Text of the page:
Consumers’ Beliefs About the Effects of Trade

Economists agree about the virtues of international trade, but consumers may not. Four studies showed that consumers are intuitive mercantilists, believing that imports are harmful and exports are beneficial. These effects led consumers to moralize imports and decreased willingness-to-pay. Framing transactions in terms of accounting identities reduced anti-trade beliefs.


Samuel Johnson, Jiewen Zhang, and Frank Keil (2019) ,"Consumers’ Beliefs About the Effects of Trade", in NA - Advances in Consumer Research Volume 47, eds. Rajesh Bagchi, Lauren Block, and Leonard Lee, Duluth, MN : Association for Consumer Research, Pages: 671-672.


Samuel Johnson, University of Bath, UK
Jiewen Zhang, University of California, Davis, USA
Frank Keil, Yale University, USA


NA - Advances in Consumer Research Volume 47 | 2019

Share Proceeding

Featured papers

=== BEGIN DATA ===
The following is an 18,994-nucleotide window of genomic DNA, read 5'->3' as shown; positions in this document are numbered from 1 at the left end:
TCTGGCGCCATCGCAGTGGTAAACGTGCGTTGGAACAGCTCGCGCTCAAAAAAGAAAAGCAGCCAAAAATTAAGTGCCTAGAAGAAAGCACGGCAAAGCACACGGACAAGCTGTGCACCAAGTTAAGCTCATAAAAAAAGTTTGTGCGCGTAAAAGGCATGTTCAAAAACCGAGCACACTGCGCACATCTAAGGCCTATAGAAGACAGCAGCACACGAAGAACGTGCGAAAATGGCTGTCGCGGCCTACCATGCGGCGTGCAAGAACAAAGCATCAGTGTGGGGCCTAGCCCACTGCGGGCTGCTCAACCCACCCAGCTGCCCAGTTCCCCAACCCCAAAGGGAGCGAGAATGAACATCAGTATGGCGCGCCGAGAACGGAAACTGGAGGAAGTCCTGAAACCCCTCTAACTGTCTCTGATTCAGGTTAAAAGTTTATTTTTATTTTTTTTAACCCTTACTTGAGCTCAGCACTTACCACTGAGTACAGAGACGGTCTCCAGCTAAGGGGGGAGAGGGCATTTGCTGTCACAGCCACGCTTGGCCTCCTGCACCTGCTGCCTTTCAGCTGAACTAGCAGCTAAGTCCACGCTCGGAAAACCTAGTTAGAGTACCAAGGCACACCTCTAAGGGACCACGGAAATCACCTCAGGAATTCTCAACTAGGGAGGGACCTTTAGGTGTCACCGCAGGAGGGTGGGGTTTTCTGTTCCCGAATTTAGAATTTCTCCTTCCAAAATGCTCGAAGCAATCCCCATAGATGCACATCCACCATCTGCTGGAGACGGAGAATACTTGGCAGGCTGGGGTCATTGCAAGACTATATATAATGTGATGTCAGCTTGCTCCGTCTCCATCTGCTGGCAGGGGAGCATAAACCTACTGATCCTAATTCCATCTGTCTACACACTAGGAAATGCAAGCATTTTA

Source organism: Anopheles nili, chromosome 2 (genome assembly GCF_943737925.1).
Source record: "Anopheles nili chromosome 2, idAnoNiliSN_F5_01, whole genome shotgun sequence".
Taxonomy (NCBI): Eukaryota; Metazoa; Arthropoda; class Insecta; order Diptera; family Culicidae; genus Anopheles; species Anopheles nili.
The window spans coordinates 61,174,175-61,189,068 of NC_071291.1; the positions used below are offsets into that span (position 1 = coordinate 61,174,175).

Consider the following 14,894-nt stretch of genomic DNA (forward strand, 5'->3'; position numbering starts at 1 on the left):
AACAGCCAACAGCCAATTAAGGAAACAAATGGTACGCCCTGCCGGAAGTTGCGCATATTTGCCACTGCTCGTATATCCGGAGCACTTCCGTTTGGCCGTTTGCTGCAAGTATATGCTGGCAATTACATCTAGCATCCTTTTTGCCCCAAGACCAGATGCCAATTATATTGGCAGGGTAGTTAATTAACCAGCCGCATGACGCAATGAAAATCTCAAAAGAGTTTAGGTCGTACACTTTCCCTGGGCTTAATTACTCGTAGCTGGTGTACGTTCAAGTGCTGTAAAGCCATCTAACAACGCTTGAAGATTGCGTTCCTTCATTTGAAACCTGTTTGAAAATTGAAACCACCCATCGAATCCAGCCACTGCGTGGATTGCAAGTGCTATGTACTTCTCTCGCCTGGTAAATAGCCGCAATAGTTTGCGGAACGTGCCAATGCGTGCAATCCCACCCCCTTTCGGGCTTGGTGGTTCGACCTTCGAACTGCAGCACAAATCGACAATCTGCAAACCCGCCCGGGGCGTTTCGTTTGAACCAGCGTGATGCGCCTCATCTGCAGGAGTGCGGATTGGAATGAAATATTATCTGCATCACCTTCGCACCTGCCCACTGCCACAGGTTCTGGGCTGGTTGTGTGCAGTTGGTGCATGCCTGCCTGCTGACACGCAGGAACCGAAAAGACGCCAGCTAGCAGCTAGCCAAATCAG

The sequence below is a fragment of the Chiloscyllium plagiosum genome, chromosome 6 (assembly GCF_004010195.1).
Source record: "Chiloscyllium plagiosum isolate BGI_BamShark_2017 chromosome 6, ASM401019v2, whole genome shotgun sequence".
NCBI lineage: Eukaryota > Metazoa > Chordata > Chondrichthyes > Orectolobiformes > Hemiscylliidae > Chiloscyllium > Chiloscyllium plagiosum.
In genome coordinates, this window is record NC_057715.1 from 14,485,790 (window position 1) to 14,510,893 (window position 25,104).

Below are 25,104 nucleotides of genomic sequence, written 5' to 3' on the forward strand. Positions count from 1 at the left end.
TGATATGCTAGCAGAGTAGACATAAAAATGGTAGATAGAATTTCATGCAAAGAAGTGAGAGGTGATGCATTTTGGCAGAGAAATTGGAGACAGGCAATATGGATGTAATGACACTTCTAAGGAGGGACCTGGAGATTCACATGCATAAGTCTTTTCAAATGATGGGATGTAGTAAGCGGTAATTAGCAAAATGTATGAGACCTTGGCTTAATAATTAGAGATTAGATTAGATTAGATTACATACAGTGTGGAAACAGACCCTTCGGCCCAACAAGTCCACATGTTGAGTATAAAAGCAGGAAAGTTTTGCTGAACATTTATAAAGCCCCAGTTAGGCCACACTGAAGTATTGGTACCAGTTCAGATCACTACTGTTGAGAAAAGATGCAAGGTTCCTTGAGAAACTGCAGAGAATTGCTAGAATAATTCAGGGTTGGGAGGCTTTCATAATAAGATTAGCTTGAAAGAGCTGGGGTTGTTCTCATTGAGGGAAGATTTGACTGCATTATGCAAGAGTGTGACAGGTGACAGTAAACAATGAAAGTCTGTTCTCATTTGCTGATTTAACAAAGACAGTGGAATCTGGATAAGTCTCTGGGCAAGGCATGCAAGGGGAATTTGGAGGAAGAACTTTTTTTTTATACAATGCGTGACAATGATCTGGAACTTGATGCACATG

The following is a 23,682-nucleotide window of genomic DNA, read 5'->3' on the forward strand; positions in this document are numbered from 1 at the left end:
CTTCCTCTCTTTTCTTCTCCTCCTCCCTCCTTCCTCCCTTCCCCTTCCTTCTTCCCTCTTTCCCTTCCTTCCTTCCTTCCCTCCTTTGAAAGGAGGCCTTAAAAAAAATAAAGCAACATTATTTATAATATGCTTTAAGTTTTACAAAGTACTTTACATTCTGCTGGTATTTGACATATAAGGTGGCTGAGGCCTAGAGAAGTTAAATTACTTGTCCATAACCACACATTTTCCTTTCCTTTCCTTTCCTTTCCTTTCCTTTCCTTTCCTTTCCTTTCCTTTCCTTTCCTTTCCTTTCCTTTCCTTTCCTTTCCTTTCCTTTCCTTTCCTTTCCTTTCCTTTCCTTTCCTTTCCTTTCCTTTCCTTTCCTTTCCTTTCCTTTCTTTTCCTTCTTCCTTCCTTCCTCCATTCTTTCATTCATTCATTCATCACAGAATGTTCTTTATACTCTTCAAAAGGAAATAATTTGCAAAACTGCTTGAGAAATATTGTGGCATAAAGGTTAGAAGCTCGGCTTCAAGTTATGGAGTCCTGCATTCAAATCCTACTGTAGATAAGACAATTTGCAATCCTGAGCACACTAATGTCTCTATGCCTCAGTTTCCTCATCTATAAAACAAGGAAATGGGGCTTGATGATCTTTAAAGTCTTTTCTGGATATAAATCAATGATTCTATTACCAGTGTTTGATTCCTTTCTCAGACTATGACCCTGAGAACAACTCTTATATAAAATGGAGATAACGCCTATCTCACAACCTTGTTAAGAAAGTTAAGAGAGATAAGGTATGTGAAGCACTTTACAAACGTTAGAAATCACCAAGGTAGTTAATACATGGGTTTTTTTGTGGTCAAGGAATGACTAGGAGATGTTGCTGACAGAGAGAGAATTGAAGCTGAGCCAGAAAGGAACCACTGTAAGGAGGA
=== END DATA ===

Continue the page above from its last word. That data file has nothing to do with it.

See More


Doing Worse by Doing Good: How Corporate Social Responsibility makes Products Less Dangerous

Linda Lemarié, University of Neuchâtel
Florent Girardin, University of Neuchâtel

Read More


Q7. Desire in Performed Consumption: Examining the Case of Korean Beauty Vlogging

Marie-Eve Jodoin, HEC Montreal, Canada
Marie-Agnès Parmentier, HEC Montreal, Canada

Read More


How Residential Mobility Influences Donations

Yajin Wang, University of Maryland, USA
Amna Kirmani, University of Maryland, USA
Xiaolin Li, University of Texas at Dallas, USA
Nicole Kim, University of Maryland, USA

Read More

Engage with Us

Becoming an Association for Consumer Research member is simple. Membership in ACR is relatively inexpensive, but brings significant benefits to its members.